America's 2nd War of IndependencePragerU
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The United States had to fight not one, but two wars for its independence. The first, of course, was the Revolutionary War.
Can you name the second?
It was the War of 1812.
Now, both wars were against the British. And in both cases, the Americans should have lost.
The Revolutionary War is very much celebrated in American history. The second one has all but been forgotten.
But had it been lost, America’s history would have been much, much different.
The British precipitated the war by failing to recognize the United States as a sovereign nation. For five years between 1807 and 1812, they repeatedly disrupted American commerce, boarding American merchant ships, capturing their sailors—over 5,000 of them—and forcing them to work on British ships.
Finally, President James Madison said, “Enough!” and on June 18, 1812, Congress declared war on Britain. The euphoria didn’t last long. And for good reason. The Americans had no viable strategy, no standing army to speak of, no generals worthy of the rank, a very small navy, a wholly inadequate supply of munitions.
It was a different story on the British side. They had all the men, ships, generals and admirals they needed—and then some. If these upstart Yankees wanted war, the British were only too happy to accommodate them.
Things went pretty much as expected: one American defeat after another, culminating in the burning of Washington, D.C.
The great prize of the war was not the tiny American capital, or even the larger, nearby city of Baltimore. The prize the British wanted was the gateway to the American West, the city at the mouth of the Mississippi River—New Orleans. If Britain controlled this key southern port, it could check American expansion, confining it to the eastern half of the continent for the foreseeable future.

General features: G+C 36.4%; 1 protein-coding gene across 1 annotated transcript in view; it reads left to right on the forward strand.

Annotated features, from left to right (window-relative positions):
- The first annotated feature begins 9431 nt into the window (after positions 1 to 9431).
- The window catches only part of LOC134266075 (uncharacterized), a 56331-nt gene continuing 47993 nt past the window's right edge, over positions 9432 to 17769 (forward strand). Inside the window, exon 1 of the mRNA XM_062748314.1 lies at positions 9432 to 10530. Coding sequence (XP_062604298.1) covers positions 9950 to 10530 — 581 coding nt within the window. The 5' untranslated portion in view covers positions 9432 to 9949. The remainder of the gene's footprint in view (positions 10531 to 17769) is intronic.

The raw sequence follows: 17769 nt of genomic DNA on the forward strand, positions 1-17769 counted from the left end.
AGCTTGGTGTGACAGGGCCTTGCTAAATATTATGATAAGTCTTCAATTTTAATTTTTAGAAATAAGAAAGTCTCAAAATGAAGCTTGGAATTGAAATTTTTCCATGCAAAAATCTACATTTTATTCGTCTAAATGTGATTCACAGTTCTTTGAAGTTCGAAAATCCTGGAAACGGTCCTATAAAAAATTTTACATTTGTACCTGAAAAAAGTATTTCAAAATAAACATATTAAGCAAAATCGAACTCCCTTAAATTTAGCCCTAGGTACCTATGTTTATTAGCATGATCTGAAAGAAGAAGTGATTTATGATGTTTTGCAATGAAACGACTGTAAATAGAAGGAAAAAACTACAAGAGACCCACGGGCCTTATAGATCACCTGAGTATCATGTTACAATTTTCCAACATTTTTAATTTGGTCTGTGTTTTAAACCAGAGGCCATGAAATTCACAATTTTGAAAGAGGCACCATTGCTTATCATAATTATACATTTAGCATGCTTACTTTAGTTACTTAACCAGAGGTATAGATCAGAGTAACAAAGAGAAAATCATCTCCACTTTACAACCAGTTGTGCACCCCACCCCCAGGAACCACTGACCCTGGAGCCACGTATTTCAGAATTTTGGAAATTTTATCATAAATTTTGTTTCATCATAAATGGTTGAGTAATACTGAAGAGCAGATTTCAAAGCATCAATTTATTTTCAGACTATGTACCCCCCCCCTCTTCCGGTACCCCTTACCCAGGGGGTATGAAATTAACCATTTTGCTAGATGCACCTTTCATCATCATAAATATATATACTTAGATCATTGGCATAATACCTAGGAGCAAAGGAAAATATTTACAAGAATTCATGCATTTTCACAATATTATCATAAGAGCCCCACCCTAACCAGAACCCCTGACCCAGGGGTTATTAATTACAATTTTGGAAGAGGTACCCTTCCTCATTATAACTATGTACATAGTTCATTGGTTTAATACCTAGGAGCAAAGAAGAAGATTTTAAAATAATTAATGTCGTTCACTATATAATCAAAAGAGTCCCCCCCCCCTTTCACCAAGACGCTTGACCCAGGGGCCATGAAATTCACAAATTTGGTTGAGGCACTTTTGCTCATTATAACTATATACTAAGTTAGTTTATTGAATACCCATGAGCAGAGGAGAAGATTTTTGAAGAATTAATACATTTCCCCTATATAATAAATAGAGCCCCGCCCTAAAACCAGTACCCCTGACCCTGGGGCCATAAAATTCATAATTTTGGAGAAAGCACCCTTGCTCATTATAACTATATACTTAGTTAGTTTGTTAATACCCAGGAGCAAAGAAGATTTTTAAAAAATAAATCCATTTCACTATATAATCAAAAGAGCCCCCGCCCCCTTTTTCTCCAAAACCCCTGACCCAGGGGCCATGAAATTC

To take New Orleans, the British amassed an enormous sea and land force—60 ships, 10,000 men.
And what could the Americans offer by way of defense? Enter Andrew Jackson, one of the most remarkable figures in American history.
Born in 1767 in the territories of the Carolinas, Jackson first encountered the British during the Revolutionary War. His memories were not happy ones. His mother and his two brothers died in the war. And Jackson himself was left with a permanent scar, the gift of a British officer who slashed him with his sword when the teenage boy refused to clean his boots.
Self-educated, Jackson settled in Nashville, Tennessee. There he became a frontier lawyer and, after Tennessee was admitted to the Union, served briefly as its sole congressman, then as a senator representing the new state.
Though he had no formal military training, Jackson was elected major general of the Tennessee militia and gained fighting experience leading several successful campaigns against the Indians of the region.
He inspired both great loyalty and great fear in the men under his command: loyalty because he fought beside them, enduring every hardship they endured; and fear because he demanded strict military discipline. Given the inherently rebellious, don’t-tread-on-me nature of the frontiersmen under his command, this was no mean feat.
But Jackson had never faced a foe like the British: a highly disciplined, battle-tested army.
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